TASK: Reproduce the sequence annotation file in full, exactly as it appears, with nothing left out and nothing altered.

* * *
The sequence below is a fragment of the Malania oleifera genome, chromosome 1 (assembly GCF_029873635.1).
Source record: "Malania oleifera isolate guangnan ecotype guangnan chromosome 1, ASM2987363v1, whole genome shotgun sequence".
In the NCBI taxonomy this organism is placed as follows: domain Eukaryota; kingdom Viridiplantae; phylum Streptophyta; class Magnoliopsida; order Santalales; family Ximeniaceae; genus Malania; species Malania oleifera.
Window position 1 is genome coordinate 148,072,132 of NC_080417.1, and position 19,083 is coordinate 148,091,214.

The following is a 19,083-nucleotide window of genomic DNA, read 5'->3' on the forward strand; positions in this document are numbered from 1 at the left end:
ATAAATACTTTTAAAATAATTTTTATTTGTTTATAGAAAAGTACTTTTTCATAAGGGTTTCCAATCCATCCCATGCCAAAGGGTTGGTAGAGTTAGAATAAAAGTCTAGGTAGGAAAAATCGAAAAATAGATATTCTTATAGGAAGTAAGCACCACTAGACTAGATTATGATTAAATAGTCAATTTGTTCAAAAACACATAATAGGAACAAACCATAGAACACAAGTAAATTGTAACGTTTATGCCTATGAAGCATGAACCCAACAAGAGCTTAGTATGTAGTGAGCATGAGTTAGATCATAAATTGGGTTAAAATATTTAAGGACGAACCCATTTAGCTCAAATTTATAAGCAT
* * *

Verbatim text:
The sequence below is a fragment of the Malania oleifera genome, chromosome 1 (assembly GCF_029873635.1).
Source record: "Malania oleifera isolate guangnan ecotype guangnan chromosome 1, ASM2987363v1, whole genome shotgun sequence".
In the NCBI taxonomy this organism is placed as follows: domain Eukaryota; kingdom Viridiplantae; phylum Streptophyta; class Magnoliopsida; order Santalales; family Ximeniaceae; genus Malania; species Malania oleifera.
Window position 1 is genome coordinate 148,072,132 of NC_080417.1, and position 19,083 is coordinate 148,091,214.

The following is a 19,083-nucleotide window of genomic DNA, read 5'->3' on the forward strand; positions in this document are numbered from 1 at the left end:
ATAAATACTTTTAAAATAATTTTTATTTGTTTATAGAAAAGTACTTTTTCATAAGGGTTTCCAATCCATCCCATGCCAAAGGGTTGGTAGAGTTAGAATAAAAGTCTAGGTAGGAAAAATCGAAAAATAGATATTCTTATAGGAAGTAAGCACCACTAGACTAGATTATGATTAAATAGTCAATTTGTTCAAAAACACATAATAGGAACAAACCATAGAACACAAGTAAATTGTAACGTTTATGCCTATGAAGCATGAACCCAACAAGAGCTTAGTATGTAGTGAGCATGAGTTAGATCATAAATTGGGTTAAAATATTTAAGGACGAACCCATTTAGCTCAAATTTATAAGCAT